WikiLeaks founder tells US to open up on Iraq war

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WikiLeaks founder Julian Assange called Thursday on the United States to open up "instead of covering up" after the website's release of secret US documents detailing abuses committed during the Iraq war.

Assange pledged to carry on publishing exposes on various countries, including the United States, in keeping with the whistleblowing site's bid since 2007 to publish secret and important information.

"It is time the United States opened up instead of covering up. The US is in danger of losing its way," he told journalists in Geneva, pointing to a "proud" US tradition of freedom of information.

"The law means nothing if the law is not upheld by a government," he added.

Assange was due to attend a session of the 47 member UN Human Rights Council in the Swiss city on Friday which will conduct its first ever periodic review on Friday of the United States' rights record.

WikiLeaks last month published an unprecedented 400,000 classified US documents on the Iraq war and posted 77,000 secret US files on the Afghan conflict in July.

It argues the release of the documents has shed light on the wars, including allegations of torture by Iraqi forces and reports that suggested 15,000 additional civilian deaths in the Iraq conflict.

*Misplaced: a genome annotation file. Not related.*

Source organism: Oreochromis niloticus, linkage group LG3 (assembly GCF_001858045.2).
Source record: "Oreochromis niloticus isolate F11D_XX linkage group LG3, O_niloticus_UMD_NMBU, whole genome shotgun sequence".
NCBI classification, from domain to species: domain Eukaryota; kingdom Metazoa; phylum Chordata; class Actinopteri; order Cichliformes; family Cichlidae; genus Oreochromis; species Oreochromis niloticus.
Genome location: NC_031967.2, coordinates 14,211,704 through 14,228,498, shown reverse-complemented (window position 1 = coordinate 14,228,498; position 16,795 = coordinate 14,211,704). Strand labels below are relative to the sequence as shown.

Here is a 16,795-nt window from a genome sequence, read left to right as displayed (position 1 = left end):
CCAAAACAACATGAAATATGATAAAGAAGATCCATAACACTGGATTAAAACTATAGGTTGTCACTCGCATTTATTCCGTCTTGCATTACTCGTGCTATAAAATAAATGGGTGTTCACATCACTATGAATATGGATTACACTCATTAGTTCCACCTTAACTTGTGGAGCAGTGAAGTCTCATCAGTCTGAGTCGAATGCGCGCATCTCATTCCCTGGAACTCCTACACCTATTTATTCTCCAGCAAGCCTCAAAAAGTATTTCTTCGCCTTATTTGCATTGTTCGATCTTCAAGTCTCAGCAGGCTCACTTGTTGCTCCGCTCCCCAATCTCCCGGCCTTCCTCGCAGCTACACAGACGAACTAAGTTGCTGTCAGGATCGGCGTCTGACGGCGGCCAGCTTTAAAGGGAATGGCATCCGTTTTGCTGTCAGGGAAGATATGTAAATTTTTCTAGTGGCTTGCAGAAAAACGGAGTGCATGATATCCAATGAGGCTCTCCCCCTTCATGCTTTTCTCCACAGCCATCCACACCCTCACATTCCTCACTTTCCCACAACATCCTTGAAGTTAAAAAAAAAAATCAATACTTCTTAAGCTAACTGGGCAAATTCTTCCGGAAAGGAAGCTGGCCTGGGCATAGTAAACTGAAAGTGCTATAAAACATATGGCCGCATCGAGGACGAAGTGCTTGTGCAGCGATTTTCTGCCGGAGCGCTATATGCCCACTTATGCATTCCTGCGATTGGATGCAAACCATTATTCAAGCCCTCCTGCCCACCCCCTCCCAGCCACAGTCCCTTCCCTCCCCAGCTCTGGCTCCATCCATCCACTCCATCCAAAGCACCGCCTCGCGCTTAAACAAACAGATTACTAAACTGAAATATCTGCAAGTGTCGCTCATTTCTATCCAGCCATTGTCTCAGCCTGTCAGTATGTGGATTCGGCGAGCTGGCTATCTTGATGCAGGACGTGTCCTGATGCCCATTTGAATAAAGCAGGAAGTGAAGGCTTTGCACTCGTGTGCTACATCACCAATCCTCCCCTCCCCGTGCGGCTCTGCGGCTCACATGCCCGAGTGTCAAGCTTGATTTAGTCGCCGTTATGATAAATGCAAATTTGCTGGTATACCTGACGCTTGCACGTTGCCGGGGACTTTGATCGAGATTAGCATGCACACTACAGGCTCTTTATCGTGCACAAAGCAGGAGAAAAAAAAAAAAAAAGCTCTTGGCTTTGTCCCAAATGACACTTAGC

Assange insisted that there had been no sign of an investigation into the substance of the leaked documents by the United States even though other countries such as Britain and Denmark had moved to do so.

Instead, he said the website and those working with it had been threatened and ordered by the Pentagon to quash information.

"That is an extraordinary demand and threat," Assange claimed.

"I find myself, and our organisation finds itself, in the rather unusual position of being both expert witness to human rights abuses committed by the United States government in various areas and a victim of some those abuses ourselves," he added, flanked by two bodyguards.

Assange said staff or people "affiliated" to the website were under pressure or had been detained.

US officials have accused the organisation of endangering the lives of troops and civilians who worked with US-led forces by revealing secret files, and have denied turning a blind eye on prisoner abuse.

© 2010 AFP

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